Like other eating disorder treatment levels, in IOP participants are weighed several times per week to keep track of progress, as well as continue to adapt their meal plan as needed with the on-staff dietician.
Therapeutic goals are worked on between the treatment team, client, and individual therapist to establish realistic and necessary recovery goals.
Typically in IOP after discharge from the program, participants are able to attend aftercare groups where a person can meet once per week for approximately 1 ½ hours a week with other participants from the program.
Often groups will include a meal as well as peer support. A staff member from the eating disorder clinical team will be in the group to help participants stay on task and suggest topic discussions.
Determining Which is Right For You
A person’s needs, the severity of the illness, personal motivation for treatment, and insurance coverage all determine what level of care a person can attend. All of these factors can also influence how long a person is able to stay in treatment.
Both IOP and PHP programs are multidisciplinary in approach where clinical staff range in their specialties. Some programs offer therapists, nutritionists, and psychiatrists where others may include occupational therapists, yoga therapy, and other clinical staff trained in dialectical behavioral therapy and cognitive behavioral therapy .
Many programs will vary on their therapeutic approaches as well, regardless of the level. Some many market a DBT program focus, or a Family Based Therapy (FBT) model focus. Knowing which therapy is the best for treatment is dependent on which therapy practice sounds like an individual best fit.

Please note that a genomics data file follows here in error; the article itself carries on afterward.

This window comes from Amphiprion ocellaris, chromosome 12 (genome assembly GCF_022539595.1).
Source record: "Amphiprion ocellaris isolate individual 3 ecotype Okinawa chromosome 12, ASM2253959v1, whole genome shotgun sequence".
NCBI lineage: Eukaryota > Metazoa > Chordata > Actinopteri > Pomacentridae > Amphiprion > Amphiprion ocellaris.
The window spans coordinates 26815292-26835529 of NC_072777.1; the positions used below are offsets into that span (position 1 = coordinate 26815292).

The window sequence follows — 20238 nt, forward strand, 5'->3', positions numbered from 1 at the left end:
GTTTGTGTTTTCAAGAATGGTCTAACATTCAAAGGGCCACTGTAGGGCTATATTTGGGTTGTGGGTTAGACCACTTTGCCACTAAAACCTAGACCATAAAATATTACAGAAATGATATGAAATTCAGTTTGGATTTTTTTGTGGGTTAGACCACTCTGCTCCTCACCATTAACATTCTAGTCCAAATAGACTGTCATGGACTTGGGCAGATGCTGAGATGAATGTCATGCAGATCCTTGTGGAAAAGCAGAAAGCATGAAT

In conclusion, there are multiple differences between IOP and PHP levels of care in eating disorder treatment. Knowing which level is right for you depends on several factors including insurance coverage and motivation level for recovery.
Researching your options, as well as facility, focuses on treatment can help a person determine which is the appropriate fit for their treatment needs.
About the Author: Libby Lyons is a Licensed Clinical Social Worker and Certified Eating Disorder Specialist (CEDS). Libby has been practicing in the field of eating disorders, addictions, depression, anxiety and other comorbid issues in various agencies. Libby has previously worked as a contractor for the United States Air Force Domestic Violence Program, Saint Louis University Student Health and Counseling, Saint Louis Behavioral Medicine Institute Eating Disorders Program, and has been in Private Practice.
Libby currently works as a counselor at Fontbonne University and is a Adjunct Professor at Saint Louis University, and is a contributing author for Addiction Hope and Eating Disorder Hope. Libby lives in the St. Louis area with her husband and two daughters. She enjoys spending time with her family, running, and watching movies.
References: Treatment Settings and Levels of Care. (n.d.). Retrieved August 06, 2017, from https://www.nationaleatingdisorders.org/treatment-settings-and-levels-care
 The Benefits of Intensive Outpatient Treatment for Eating Disorders. (2017, July 27). Retrieved August 06, 2017, from http://casaserenaedp.com/benefits-intensive-outpatient-treatment-eating-disorders/
 A. (2016, July 28). What’s Working? Comparing Partial Hospitalization and Residential Treatment for Eating Disorders. Retrieved August 06, 2017, from http://www.scienceofeds.org/2016/07/28/whats-working-comparing-partial-hospitalization-and-residential-treatment-for-eating-disorders/
The opinions and views of our guest contributors are shared to provide a broad perspective of eating disorders. These are not necessarily the views of Eating Disorder Hope, but an effort to offer discussion of various issues by different concerned individuals.
We at Eating Disorder Hope understand that eating disorders result from a combination of environmental and genetic factors. If you or a loved one are suffering from an eating disorder, please know that there is hope for you, and seek immediate professional help.
Published on October 11, 2017.
Reviewed By: Jacquelyn Ekern, MS, LPC on October 11, 2017.
Published on EatingDisorderHope.com